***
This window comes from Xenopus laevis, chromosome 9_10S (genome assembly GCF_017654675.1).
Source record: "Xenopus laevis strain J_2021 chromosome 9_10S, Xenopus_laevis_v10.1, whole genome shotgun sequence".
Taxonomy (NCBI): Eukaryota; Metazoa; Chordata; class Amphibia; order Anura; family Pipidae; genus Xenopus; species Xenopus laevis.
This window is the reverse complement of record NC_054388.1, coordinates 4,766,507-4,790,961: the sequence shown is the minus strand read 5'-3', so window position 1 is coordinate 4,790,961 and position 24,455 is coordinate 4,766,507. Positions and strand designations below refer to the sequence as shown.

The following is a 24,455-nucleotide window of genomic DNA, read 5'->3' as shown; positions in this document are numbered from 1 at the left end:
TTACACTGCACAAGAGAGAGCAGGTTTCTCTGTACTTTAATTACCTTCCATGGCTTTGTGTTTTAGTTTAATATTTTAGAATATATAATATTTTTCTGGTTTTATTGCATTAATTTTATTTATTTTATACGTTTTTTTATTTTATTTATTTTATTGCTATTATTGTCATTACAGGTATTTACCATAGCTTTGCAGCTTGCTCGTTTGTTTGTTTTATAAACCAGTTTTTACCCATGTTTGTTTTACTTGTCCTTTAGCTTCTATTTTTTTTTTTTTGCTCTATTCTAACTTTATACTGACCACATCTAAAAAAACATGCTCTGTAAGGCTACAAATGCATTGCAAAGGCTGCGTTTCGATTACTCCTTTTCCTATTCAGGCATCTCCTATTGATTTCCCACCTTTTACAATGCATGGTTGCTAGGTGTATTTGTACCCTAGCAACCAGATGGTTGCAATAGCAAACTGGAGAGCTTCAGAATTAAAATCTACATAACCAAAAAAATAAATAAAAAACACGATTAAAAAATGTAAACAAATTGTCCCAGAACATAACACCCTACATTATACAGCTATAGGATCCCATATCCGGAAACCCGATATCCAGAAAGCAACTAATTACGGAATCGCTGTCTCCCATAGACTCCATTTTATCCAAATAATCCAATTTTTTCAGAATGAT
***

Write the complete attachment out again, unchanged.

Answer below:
This window comes from Xenopus laevis, chromosome 9_10S (genome assembly GCF_017654675.1).
Source record: "Xenopus laevis strain J_2021 chromosome 9_10S, Xenopus_laevis_v10.1, whole genome shotgun sequence".
Taxonomy (NCBI): Eukaryota; Metazoa; Chordata; class Amphibia; order Anura; family Pipidae; genus Xenopus; species Xenopus laevis.
This window is the reverse complement of record NC_054388.1, coordinates 4,766,507-4,790,961: the sequence shown is the minus strand read 5'-3', so window position 1 is coordinate 4,790,961 and position 24,455 is coordinate 4,766,507. Positions and strand designations below refer to the sequence as shown.

The following is a 24,455-nucleotide window of genomic DNA, read 5'->3' as shown; positions in this document are numbered from 1 at the left end:
TTACACTGCACAAGAGAGAGCAGGTTTCTCTGTACTTTAATTACCTTCCATGGCTTTGTGTTTTAGTTTAATATTTTAGAATATATAATATTTTTCTGGTTTTATTGCATTAATTTTATTTATTTTATACGTTTTTTTATTTTATTTATTTTATTGCTATTATTGTCATTACAGGTATTTACCATAGCTTTGCAGCTTGCTCGTTTGTTTGTTTTATAAACCAGTTTTTACCCATGTTTGTTTTACTTGTCCTTTAGCTTCTATTTTTTTTTTTTTGCTCTATTCTAACTTTATACTGACCACATCTAAAAAAACATGCTCTGTAAGGCTACAAATGCATTGCAAAGGCTGCGTTTCGATTACTCCTTTTCCTATTCAGGCATCTCCTATTGATTTCCCACCTTTTACAATGCATGGTTGCTAGGTGTATTTGTACCCTAGCAACCAGATGGTTGCAATAGCAAACTGGAGAGCTTCAGAATTAAAATCTACATAACCAAAAAAATAAATAAAAAACACGATTAAAAAATGTAAACAAATTGTCCCAGAACATAACACCCTACATTATACAGCTATAGGATCCCATATCCGGAAACCCGATATCCAGAAAGCAACTAATTACGGAATCGCTGTCTCCCATAGACTCCATTTTATCCAAATAATCCAATTTTTTCAGAATGAT